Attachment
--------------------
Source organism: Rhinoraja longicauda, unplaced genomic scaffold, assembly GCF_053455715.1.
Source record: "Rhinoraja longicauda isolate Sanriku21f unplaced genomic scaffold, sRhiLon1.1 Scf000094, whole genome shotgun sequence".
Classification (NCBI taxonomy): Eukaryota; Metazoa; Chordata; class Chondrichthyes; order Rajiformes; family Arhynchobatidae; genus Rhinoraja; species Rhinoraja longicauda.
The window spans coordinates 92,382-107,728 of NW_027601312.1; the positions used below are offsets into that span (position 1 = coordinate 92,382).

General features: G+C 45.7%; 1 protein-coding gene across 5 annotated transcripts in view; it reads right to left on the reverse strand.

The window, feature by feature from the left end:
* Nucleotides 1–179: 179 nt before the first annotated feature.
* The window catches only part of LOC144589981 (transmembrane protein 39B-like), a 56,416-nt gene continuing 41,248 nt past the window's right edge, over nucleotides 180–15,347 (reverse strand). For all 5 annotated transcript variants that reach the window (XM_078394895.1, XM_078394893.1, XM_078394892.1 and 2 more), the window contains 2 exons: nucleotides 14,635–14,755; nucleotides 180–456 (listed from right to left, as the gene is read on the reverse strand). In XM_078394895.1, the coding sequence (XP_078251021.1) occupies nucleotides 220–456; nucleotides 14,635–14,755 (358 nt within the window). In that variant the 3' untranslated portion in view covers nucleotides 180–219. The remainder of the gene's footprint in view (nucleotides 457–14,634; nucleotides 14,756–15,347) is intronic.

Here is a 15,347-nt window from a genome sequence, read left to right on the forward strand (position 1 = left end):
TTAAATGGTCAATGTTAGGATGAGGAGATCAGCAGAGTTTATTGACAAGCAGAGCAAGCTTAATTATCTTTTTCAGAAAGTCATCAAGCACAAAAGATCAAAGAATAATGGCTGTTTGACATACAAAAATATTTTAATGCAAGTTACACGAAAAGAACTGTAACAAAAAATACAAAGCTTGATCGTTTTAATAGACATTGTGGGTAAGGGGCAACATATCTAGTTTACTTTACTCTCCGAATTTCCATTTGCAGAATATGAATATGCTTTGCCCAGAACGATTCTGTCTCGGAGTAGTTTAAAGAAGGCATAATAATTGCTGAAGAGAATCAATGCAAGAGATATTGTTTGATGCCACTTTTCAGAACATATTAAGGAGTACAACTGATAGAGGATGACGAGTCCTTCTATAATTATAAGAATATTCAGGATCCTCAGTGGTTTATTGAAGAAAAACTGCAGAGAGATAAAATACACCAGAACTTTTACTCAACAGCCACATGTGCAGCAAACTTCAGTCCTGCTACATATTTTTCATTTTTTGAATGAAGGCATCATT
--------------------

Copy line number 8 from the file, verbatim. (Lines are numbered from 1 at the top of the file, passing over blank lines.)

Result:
* The window catches only part of LOC144589981 (transmembrane protein 39B-like), a 56,416-nt gene continuing 41,248 nt past the window's right edge, over nucleotides 180–15,347 (reverse strand). For all 5 annotated transcript variants that reach the window (XM_078394895.1, XM_078394893.1, XM_078394892.1 and 2 more), the window contains 2 exons: nucleotides 14,635–14,755; nucleotides 180–456 (listed from right to left, as the gene is read on the reverse strand). In XM_078394895.1, the coding sequence (XP_078251021.1) occupies nucleotides 220–456; nucleotides 14,635–14,755 (358 nt within the window). In that variant the 3' untranslated portion in view covers nucleotides 180–219. The remainder of the gene's footprint in view (nucleotides 457–14,634; nucleotides 14,756–15,347) is intronic.